Rep. Teresa Alonso Leon, D-Woodburn, says she hears a lot of questions about driving from her constituents. She became a U.S. citizen in 2012, and her Marion County district includes a comparatively high population of recent immigrants. She’s one of the sponsors of the proposed change in state license requirements.
“Just imagine not being able to drive if that’s how you get everywhere,” she said. “Imagine the access limitations — going to your doctor, going to the pharmacy to get your prescription. A lot of our families had to change their lives completely just to accommodate the fact that they can’t drive anymore.”
At a recent meeting on education in her district, she said parents reminded her of not being able to take their children on field trips or volunteer at the school because they don’t have state-issued IDs.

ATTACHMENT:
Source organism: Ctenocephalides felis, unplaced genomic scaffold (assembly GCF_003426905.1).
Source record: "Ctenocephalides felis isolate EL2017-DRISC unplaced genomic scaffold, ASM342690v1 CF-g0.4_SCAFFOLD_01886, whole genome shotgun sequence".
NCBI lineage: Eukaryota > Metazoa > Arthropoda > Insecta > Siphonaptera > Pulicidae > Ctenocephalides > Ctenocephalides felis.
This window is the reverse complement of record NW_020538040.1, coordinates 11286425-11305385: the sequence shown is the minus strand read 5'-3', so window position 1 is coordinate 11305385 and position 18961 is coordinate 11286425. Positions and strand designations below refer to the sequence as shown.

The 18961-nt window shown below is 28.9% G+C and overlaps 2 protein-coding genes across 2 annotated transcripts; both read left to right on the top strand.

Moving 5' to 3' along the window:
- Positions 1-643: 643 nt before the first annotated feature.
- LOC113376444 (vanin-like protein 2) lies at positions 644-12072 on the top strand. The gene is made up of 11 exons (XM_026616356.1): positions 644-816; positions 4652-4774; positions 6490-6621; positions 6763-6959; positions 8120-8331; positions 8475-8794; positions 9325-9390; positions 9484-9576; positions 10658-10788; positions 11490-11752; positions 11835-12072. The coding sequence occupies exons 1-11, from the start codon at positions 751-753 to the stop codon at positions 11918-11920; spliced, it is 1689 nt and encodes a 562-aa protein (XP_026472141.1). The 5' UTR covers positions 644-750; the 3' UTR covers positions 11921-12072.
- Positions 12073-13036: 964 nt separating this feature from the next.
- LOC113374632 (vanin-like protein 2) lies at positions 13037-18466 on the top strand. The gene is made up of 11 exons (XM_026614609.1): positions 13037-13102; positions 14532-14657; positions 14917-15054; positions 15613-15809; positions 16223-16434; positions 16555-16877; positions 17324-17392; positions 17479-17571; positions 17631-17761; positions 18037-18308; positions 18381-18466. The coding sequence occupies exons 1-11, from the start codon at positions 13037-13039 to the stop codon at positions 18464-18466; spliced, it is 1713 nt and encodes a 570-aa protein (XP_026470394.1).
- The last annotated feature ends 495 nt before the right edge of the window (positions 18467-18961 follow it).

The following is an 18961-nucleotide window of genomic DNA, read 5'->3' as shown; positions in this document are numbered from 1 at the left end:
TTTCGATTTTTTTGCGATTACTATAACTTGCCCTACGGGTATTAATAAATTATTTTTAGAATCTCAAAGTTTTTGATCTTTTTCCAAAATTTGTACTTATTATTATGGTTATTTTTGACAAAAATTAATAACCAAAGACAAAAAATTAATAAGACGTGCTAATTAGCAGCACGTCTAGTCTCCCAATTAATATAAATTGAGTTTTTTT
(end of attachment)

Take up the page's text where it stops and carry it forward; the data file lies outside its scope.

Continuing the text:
“So not having a driver’s license has impeded our families in multiple ways that are really important to acknowledge,” Alonso Leon said.
Hernandez says he has heard similar stories, and he's heard from constituents who say it can take months to get a driver’s license because they struggle to find proper documentation.
“This is way past due,” he said. “This should have happened a decade ago.”
Peña, the Causa advocate who must drive her father to work, says this bill is not about immigration but rather promoting a better quality of life for Oregonians.
“While we may not agree on how to fix our complex immigration system, we can all agree that immigrants — my family, your neighbors, my neighbors — shouldn’t be separated from their families due to a traffic violation,” Peña said. “That’s not an Oregon value, and it shouldn’t be something that we are OK with.”
Editor's note: This article has been updated to clarify Kimberly McCullough's title.
Sharing America: A Public Radio Collaboration
Erica Morrison is part of the public radio collaborative “Sharing America,” covering the intersection of race, identity and culture. This new initiative, funded by the Corporation for Public Broadcasting, includes reporters in the Northwest and Hartford, Connecticut, St. Louis and Kansas City. You can find more "Sharing America" coverage here.